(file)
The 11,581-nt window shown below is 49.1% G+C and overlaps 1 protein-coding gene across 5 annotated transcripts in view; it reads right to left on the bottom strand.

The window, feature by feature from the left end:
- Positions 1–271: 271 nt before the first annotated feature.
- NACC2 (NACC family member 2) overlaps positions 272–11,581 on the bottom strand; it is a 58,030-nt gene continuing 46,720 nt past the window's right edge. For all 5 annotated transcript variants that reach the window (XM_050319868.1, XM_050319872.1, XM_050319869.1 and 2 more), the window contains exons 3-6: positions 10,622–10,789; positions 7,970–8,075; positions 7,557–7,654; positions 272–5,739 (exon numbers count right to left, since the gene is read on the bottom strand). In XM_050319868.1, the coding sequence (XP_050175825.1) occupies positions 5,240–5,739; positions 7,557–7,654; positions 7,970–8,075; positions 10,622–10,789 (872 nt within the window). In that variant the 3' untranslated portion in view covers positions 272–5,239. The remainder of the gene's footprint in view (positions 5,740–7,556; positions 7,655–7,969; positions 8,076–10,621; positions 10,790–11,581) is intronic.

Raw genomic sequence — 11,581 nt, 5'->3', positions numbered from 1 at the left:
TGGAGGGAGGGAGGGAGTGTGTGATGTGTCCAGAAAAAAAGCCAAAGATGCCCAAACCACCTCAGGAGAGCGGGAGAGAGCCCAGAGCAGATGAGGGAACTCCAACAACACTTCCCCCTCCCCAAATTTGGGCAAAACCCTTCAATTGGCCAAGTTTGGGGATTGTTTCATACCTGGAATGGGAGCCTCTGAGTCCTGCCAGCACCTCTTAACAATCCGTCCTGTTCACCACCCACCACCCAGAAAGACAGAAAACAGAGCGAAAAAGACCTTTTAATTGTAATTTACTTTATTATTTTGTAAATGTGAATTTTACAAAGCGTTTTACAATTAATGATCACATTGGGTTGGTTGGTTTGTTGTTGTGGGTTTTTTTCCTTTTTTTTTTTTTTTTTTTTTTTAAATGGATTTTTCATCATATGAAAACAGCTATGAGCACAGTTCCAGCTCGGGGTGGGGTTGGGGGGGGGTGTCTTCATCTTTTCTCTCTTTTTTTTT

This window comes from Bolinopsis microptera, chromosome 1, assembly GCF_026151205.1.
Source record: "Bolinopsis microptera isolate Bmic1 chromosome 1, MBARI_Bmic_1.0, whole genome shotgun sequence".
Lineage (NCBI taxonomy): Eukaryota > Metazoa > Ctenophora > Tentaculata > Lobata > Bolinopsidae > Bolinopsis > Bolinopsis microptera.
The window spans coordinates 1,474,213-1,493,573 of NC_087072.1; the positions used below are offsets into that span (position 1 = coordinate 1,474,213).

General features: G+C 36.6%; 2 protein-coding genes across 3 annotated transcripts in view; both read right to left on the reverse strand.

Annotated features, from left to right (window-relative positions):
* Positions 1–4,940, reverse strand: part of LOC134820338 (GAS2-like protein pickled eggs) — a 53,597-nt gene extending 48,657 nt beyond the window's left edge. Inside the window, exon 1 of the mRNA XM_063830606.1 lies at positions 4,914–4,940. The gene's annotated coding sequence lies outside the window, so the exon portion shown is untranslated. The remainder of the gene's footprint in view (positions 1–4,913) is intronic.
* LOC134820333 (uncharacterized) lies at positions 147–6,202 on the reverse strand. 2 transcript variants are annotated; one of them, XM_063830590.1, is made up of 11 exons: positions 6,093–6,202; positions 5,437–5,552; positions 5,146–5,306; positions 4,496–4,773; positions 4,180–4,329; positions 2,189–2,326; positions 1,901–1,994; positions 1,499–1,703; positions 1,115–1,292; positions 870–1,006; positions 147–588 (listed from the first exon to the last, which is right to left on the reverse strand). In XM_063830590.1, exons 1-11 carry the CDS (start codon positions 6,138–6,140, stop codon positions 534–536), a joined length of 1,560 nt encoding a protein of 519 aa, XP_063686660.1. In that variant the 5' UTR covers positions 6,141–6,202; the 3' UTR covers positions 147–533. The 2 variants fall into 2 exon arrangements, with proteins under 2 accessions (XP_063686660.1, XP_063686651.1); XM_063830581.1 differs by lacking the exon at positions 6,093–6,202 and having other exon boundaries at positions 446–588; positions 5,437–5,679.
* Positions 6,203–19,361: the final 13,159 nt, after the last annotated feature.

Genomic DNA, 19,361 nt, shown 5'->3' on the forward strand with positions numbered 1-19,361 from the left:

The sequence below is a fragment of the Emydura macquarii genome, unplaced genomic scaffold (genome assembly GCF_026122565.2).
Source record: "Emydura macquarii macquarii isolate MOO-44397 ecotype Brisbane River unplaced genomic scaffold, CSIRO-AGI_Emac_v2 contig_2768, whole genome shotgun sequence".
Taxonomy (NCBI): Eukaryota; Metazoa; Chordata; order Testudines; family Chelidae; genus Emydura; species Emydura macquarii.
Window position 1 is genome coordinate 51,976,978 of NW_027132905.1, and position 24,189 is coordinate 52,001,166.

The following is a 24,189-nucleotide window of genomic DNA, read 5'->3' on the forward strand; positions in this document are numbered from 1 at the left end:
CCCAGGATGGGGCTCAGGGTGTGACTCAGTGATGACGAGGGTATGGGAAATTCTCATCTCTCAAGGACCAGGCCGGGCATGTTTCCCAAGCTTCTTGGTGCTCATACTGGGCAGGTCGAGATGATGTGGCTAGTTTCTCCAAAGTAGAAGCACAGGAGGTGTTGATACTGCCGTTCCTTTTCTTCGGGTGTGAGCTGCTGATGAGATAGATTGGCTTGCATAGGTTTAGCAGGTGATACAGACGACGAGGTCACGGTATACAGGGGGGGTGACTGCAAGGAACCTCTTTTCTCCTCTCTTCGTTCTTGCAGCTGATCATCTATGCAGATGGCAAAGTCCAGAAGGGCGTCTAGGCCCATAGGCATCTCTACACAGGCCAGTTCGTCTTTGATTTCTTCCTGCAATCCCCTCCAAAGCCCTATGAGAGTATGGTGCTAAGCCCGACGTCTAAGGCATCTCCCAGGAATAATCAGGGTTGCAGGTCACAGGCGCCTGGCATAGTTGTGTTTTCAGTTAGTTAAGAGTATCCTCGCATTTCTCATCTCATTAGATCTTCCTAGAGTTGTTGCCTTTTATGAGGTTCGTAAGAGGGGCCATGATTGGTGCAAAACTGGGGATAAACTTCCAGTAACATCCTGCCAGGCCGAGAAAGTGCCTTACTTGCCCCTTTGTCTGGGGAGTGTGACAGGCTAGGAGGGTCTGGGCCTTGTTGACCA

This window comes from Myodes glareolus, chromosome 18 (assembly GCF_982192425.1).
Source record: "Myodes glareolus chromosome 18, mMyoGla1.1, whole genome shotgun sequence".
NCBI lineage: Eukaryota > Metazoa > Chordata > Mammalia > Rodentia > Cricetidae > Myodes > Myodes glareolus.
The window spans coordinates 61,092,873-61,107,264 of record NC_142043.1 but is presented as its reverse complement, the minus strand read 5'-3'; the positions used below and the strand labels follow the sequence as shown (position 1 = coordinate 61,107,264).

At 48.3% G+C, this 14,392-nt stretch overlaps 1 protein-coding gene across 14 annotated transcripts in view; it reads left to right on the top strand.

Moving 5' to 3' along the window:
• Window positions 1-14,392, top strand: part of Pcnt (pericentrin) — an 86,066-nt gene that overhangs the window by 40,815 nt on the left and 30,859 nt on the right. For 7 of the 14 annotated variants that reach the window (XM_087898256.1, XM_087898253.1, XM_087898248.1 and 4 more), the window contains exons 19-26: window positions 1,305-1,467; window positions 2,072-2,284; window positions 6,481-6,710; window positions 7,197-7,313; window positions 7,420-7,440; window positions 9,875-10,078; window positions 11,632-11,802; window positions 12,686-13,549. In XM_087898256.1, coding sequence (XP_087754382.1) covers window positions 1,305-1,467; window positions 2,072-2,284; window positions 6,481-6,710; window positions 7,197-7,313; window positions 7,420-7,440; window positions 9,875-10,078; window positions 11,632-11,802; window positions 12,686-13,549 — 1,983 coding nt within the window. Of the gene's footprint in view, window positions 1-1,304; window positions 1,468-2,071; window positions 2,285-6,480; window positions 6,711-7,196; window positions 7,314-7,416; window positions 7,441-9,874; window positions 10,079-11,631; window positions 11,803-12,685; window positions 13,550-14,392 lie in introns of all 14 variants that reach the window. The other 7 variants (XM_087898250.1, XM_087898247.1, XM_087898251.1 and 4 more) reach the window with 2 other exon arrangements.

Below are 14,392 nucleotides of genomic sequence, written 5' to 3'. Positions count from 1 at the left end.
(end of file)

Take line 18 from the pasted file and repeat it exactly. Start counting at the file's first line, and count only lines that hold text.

Source record: "Emydura macquarii macquarii isolate MOO-44397 ecotype Brisbane River unplaced genomic scaffold, CSIRO-AGI_Emac_v2 contig_2768, whole genome shotgun sequence".